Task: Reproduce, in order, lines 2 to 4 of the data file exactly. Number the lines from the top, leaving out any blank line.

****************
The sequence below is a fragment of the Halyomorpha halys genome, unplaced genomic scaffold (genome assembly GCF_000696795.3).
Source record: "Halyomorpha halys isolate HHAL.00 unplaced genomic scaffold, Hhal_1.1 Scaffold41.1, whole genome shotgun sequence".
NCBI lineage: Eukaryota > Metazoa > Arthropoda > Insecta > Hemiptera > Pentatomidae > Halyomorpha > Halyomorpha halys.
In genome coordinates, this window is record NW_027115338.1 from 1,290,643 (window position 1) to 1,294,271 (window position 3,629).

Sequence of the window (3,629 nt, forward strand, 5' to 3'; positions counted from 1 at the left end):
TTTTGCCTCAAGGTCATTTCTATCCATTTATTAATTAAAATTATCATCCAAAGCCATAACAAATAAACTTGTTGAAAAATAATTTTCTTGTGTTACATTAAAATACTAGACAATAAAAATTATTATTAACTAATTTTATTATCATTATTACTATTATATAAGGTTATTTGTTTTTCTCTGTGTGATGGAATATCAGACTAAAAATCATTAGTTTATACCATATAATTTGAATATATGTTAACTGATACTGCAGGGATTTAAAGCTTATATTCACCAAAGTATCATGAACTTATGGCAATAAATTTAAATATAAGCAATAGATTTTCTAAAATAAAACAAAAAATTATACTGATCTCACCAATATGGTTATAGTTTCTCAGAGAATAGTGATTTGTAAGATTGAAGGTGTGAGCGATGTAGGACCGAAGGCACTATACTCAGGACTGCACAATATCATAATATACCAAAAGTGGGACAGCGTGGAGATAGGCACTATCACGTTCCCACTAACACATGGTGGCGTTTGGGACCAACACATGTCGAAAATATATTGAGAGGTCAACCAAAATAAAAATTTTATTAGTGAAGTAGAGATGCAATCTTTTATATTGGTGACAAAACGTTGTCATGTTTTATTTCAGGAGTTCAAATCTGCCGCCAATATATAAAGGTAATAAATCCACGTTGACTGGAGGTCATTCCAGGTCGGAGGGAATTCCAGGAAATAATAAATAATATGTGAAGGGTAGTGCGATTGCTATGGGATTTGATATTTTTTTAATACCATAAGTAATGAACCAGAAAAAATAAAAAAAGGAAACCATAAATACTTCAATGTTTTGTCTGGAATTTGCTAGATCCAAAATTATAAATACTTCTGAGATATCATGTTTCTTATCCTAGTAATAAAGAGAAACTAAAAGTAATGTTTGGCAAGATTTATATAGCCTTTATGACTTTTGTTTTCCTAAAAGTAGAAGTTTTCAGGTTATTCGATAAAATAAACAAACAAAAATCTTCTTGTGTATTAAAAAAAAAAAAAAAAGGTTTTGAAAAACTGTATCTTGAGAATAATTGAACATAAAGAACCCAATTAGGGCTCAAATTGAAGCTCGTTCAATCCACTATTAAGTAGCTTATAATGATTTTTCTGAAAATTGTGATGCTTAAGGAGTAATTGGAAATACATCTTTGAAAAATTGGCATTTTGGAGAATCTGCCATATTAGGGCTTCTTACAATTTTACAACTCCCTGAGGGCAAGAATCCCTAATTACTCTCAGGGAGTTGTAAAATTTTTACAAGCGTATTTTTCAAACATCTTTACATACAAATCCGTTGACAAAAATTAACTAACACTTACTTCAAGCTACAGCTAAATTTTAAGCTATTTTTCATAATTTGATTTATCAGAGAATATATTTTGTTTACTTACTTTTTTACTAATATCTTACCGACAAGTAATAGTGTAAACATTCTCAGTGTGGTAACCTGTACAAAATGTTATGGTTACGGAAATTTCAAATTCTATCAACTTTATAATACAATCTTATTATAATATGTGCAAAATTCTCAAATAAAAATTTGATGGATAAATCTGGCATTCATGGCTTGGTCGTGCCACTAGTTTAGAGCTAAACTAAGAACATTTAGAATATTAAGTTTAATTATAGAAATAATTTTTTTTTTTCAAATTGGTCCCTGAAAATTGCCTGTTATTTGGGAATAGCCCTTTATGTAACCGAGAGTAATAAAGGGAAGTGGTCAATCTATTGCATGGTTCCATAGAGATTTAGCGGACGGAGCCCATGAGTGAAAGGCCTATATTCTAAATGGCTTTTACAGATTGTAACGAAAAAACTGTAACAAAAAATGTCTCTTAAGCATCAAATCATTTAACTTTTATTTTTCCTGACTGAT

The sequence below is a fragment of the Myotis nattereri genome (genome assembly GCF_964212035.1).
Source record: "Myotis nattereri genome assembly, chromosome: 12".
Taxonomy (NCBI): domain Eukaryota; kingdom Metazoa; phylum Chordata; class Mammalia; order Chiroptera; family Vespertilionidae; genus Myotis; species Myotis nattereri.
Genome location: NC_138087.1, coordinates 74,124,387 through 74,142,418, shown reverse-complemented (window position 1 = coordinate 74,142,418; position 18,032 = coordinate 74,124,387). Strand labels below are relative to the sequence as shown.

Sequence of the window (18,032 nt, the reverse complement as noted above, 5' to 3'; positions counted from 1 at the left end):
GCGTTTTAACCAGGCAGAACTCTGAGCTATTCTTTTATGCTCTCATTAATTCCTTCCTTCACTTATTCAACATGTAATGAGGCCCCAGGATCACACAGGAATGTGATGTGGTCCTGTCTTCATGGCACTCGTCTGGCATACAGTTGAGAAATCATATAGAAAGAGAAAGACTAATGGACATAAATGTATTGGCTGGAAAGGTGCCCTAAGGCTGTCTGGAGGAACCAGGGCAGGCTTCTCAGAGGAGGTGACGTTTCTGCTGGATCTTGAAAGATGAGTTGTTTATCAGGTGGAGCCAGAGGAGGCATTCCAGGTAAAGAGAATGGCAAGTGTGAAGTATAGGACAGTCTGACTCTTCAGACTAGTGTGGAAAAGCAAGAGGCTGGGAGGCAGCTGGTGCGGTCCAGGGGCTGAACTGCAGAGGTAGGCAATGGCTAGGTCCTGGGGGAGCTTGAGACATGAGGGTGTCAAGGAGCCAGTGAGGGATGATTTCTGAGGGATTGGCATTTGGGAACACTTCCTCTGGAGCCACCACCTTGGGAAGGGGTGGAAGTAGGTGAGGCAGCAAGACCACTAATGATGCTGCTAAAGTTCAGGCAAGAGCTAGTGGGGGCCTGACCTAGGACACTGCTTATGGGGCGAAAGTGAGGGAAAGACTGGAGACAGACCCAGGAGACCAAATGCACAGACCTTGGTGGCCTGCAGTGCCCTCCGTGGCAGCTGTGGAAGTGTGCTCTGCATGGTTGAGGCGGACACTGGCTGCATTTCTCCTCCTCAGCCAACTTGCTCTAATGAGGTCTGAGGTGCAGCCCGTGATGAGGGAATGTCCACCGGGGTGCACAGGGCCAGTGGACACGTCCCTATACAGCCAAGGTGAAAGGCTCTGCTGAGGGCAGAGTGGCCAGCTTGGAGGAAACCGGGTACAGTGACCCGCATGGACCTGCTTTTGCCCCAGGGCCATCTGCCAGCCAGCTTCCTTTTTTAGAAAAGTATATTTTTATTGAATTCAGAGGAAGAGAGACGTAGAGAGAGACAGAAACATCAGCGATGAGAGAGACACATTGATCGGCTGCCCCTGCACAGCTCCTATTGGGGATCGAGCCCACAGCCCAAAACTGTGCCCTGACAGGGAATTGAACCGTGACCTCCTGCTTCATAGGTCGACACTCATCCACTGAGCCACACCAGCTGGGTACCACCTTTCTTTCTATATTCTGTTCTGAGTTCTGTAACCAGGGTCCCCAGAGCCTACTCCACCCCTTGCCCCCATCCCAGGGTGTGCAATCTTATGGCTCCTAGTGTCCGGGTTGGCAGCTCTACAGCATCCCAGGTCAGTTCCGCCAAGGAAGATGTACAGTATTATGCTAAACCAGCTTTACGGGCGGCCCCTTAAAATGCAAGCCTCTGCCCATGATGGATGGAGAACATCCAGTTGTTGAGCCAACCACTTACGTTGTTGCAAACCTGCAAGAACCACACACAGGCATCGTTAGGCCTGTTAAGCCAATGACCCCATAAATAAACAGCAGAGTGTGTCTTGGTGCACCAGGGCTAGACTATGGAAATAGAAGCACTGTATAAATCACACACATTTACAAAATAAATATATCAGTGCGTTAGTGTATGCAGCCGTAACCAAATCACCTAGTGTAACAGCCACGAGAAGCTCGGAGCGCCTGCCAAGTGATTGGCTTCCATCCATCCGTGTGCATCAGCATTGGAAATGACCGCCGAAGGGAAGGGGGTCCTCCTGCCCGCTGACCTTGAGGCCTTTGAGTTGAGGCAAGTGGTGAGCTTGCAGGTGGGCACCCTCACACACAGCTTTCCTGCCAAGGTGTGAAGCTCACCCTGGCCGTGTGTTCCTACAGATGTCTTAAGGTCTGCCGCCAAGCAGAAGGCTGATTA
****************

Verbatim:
Source record: "Halyomorpha halys isolate HHAL.00 unplaced genomic scaffold, Hhal_1.1 Scaffold41.1, whole genome shotgun sequence".
NCBI lineage: Eukaryota > Metazoa > Arthropoda > Insecta > Hemiptera > Pentatomidae > Halyomorpha > Halyomorpha halys.
In genome coordinates, this window is record NW_027115338.1 from 1,290,643 (window position 1) to 1,294,271 (window position 3,629).